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What Happens When You Over-contribute to Your RRSP

With close to six million contributors and $37.4 billion in contributions reported in 2013 by Statistics Canada, the RRSP is undoubtedly the retirement savings vehicle of choice for Canadians. Yet the rules that surround contributions, withdrawals and penalties are tricky to navigate.

If you find yourself having over-contributed to your RRSP, here are the steps you need to take to set things right.

How much can I contribute to my RRSP?

The amount that can be contributed to a RRSP is determined by the deduction limit, also known as the “contribution room.” This deduction limit available in your RRSP is on your notice of assessment and online via My Account on the Canada Revenue Agency (CRA) website.

How do I know if I’ve over-contributed?

You have over-contributed to your RRSP if unused contributions from prior years plus your current calendar year contributions are greater than your RRSP deduction limit plus $2,000.

The government provides a $2,000 cushion to accommodate for unintended contributions that exceed the maximum deduction limit. While you’re not penalized for up to $2,000 over the contribution room, you cannot claim a tax deduction on the excess amount.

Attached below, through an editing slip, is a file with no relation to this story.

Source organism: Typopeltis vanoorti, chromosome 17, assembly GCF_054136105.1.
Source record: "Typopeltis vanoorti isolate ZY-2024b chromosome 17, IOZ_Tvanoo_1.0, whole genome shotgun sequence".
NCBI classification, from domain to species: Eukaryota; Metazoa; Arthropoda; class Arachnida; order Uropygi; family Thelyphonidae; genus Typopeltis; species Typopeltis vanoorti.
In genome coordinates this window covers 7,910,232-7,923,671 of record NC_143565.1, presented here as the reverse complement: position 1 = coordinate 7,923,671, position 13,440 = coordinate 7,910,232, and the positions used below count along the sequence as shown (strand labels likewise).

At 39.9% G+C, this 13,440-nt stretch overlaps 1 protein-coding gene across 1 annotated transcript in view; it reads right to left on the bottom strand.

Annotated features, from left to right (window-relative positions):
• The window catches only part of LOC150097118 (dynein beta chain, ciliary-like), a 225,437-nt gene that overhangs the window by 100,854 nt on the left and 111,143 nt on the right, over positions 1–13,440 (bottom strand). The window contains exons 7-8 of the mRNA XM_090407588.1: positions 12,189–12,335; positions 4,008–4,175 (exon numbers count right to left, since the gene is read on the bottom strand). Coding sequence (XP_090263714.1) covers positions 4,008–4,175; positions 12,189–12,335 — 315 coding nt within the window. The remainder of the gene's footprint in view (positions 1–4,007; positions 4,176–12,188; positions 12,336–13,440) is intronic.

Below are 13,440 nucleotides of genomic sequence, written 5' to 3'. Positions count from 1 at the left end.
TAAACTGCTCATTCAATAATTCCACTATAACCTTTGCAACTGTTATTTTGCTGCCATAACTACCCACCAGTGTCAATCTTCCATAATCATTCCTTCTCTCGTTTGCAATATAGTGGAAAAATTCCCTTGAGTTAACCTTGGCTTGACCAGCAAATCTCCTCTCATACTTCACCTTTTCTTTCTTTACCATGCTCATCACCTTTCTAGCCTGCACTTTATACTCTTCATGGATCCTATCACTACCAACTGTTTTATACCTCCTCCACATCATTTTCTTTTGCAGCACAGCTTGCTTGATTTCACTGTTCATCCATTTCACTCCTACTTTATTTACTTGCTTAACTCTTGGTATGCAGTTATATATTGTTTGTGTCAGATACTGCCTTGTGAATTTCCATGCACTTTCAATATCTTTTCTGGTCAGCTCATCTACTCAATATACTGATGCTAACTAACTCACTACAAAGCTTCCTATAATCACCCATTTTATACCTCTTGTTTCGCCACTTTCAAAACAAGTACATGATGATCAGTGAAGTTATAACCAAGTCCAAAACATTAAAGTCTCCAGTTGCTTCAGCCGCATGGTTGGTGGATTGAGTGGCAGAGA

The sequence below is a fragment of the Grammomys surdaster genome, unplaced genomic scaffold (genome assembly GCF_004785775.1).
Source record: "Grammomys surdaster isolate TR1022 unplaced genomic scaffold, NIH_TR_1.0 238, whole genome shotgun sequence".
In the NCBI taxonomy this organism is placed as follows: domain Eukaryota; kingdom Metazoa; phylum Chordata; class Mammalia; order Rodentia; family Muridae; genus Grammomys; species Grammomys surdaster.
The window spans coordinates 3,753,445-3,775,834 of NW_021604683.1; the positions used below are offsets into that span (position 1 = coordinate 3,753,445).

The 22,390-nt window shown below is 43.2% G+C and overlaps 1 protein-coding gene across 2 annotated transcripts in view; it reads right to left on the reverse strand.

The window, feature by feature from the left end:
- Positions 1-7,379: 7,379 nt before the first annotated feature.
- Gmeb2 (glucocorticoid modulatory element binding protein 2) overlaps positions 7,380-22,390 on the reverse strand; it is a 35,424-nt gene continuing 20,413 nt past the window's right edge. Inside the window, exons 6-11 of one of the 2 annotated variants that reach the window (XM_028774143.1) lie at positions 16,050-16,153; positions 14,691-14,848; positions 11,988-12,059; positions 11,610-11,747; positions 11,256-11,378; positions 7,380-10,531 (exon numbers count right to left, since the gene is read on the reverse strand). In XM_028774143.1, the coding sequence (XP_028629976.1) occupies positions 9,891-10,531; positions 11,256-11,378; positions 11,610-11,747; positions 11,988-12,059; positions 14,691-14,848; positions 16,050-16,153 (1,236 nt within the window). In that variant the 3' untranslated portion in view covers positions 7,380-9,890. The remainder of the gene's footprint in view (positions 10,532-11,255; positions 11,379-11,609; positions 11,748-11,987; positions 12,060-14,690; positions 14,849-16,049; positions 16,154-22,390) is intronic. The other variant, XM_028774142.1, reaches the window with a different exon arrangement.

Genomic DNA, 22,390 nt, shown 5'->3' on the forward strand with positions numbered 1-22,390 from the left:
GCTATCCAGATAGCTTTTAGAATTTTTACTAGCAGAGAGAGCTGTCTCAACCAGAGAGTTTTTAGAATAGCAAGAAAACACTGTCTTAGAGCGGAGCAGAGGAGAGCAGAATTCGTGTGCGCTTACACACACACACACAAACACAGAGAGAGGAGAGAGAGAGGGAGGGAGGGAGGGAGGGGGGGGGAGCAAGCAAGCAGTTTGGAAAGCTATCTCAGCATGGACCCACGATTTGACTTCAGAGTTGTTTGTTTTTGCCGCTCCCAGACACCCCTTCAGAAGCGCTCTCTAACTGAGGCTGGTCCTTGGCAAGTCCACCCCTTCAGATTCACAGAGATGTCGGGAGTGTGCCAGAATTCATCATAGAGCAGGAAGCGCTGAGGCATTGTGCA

It’s your responsibility to determine if you have over-contributed to your RRSP and to report it to the CRA.


If you have over-contributed, you’ll have to pay a penalty tax of 1% on the amount that exceeds the deduction limit beyond the $2,000 buffer — per month.

What do I need to do if I have over-contributed?

If you have over-contributed to your RRSP, there are two ways to resolve the situation: settle the penalty tax or withdraw the excess contributions and ask the CRA to waive the penalty.

If you choose to pay the penalty tax, you’re required to report and pay the tax using a T1-OVP form. This form calculates the amount taxable and the tax payable.

It’s possible to have the CRA waive the 1% monthly penalty and applicable withholding taxes. To make a request, the CRA requires the submission of appropriate forms and a written letter that explains the following:

  • Reason for the excess contributions;
  • Why the over-contribution was an honest mistake; and
  • The steps you are taking/have taken to eliminate the excess contributions.

If you decide to withdraw excess contributions and apply for a waiver, you’ll need to submit adequate documentation as proof that excess funds have been removed from the RRSP.

You can withdraw over-contributions from an RRSP without triggering high withholding taxes by filing a T3012A form. If you remove funds from your RRSP without submitting this form, you’ll be charged a withholding tax of between 10% and 30%, depending on the amount withdrawn.

The form to request waiver of the 1% per month penalty tax is Form RC4288, Request for Taxpayer Relief.

The last word

Keep in mind that, like with all tax-related paperwork, time is of the essence. Payments are due within 90 days after the end of the tax year. On the 91st day, the CRA will begin to charge interest on unpaid taxes and penalties on top of a late filing penalty of 5% on the total balance outstanding and 1% on the total balance for every month the return is late.

Flickr: Alex Vakulenko